So you have a fine press release written, but you don’t know quite what to do with it. You decide to blast an email to your best contacts. You get no response. You pitch some people over the phone, but they’re not interested. So it’s time to go to the newswire or wire.
The beauty of newswire distribution in the Internet age is that you get both opt-in readers and passive readers. Opt-in readers are journalists and others who ask to receive press releases from newswire services. Passive readers are people who just happen to stumble upon a press release as part of their normal web surfing.
Wire service distribution will get your release on websites such as Yahoo!, Hoovers, MarketWatch and DallasNews.com (the web site of the Dallas Morning News) for a flat fee. Most importantly, it’s free eyeballs. Most newswire services will promise that they have a whole bunch of journalists signed-up to receive press releases in certain subjects, but not all services can promise wide press release distribution to web sites.
I can tell you from experience that press releases on wire services do catch journalists’ eyes. Many of us utilize personalized homepages such as MyYahoo! Press releases are distributed in general news categories such as “Internet News” and “Telecommunications News.” The press releases become intermingled with actual news stories and blend into the normal news reading cycle. And press releases, because they’re classified as news content on these sites, often end up in news search results.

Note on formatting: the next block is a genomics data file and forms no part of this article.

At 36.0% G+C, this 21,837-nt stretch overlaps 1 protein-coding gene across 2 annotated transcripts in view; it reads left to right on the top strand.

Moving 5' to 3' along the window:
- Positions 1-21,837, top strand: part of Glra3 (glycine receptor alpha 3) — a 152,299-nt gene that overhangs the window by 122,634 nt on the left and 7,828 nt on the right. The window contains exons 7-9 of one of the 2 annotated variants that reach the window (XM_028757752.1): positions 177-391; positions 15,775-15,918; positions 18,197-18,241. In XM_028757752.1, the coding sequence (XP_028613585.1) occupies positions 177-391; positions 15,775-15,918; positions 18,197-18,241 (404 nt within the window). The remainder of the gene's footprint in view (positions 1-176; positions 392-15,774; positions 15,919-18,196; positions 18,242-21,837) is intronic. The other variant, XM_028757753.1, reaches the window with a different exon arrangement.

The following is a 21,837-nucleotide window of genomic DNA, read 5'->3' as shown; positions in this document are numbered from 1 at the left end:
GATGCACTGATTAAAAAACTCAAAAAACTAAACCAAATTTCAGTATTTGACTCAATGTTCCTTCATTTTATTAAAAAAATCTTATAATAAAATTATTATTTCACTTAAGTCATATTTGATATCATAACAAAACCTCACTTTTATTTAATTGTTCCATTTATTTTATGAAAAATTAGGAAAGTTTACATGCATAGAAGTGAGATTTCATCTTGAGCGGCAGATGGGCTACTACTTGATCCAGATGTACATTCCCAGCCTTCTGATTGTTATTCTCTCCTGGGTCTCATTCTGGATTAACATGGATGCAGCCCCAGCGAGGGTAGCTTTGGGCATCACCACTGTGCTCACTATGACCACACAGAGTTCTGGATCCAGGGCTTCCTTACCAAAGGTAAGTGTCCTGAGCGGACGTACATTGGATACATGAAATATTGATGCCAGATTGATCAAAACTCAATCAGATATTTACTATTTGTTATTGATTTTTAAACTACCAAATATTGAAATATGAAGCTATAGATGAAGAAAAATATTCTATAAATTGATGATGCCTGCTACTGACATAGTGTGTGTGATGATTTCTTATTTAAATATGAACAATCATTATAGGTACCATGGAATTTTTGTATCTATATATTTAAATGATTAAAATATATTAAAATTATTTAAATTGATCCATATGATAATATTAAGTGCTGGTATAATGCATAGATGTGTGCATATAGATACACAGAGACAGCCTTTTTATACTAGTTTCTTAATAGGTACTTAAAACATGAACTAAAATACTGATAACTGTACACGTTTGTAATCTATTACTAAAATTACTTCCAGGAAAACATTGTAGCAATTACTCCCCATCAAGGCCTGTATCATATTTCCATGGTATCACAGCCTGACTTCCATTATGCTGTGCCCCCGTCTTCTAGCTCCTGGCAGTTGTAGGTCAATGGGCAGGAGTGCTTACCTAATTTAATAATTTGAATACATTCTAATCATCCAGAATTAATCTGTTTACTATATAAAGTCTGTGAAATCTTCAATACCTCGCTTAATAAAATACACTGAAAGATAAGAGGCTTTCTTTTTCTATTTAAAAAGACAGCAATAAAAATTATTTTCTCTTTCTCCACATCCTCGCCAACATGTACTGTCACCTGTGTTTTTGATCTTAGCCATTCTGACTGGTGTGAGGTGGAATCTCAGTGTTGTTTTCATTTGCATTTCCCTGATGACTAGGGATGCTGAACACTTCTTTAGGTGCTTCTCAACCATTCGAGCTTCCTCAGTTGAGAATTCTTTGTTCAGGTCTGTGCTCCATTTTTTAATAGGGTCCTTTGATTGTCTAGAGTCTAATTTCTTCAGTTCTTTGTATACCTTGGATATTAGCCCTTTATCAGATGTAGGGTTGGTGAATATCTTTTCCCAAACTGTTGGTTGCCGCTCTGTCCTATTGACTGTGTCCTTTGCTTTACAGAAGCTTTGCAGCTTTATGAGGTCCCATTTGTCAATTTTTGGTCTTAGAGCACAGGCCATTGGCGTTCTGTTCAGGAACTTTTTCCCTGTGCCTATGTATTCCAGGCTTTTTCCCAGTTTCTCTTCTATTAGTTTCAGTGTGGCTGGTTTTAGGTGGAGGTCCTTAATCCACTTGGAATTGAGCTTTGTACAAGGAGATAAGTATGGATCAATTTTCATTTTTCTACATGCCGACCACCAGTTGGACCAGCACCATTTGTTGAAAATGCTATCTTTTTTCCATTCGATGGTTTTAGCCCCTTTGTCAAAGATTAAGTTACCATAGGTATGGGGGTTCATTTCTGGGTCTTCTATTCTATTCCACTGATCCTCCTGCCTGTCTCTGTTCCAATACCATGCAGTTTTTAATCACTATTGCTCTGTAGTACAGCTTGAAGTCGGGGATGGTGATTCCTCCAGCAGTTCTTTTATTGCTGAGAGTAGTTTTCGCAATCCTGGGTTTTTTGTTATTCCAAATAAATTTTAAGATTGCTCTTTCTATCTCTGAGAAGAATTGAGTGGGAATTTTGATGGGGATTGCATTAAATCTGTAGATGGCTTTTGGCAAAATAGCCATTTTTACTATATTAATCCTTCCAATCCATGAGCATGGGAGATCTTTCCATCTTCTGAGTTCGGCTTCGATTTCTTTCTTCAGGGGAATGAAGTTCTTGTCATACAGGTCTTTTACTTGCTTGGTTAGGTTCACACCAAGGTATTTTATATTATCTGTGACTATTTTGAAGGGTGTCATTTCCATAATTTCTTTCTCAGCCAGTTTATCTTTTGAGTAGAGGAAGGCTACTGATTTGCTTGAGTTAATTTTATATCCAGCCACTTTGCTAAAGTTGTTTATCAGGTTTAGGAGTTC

Newswire service distribution to websites also results in a longer life for your press release. The wire services archive press releases on their own websites and sites like Yahoo! and MarketWatch will keep the releases on file for months or longer.
While concentrated PR pitches and in-house press release distribution lists are a must, a newswire service, like the one included in all eReleases press release distribution services, is also the most practical outlet for your press release. You want the widest distribution possible for your press release and while it may mean spending a few extra dollars, the good publicity can easily recoup that.
One last note: the Associated Press, Reuters, United Press International, and others are newswire services with editorials, not press release wires. These outlets do not publish or distribute press releases to the public. Everything they publish has been written (or “massaged”) by them.
This article, written by Ben Silverman, originally appeared in PR Fuel (http://www.ereleases.com/prfuel), a free weekly newsletter from eReleases (http://www.ereleases.com), the online leader in affordable press release distribution. To subscribe to PR Fuel, visit: http://www.ereleases.com/prfuel/subscribe/.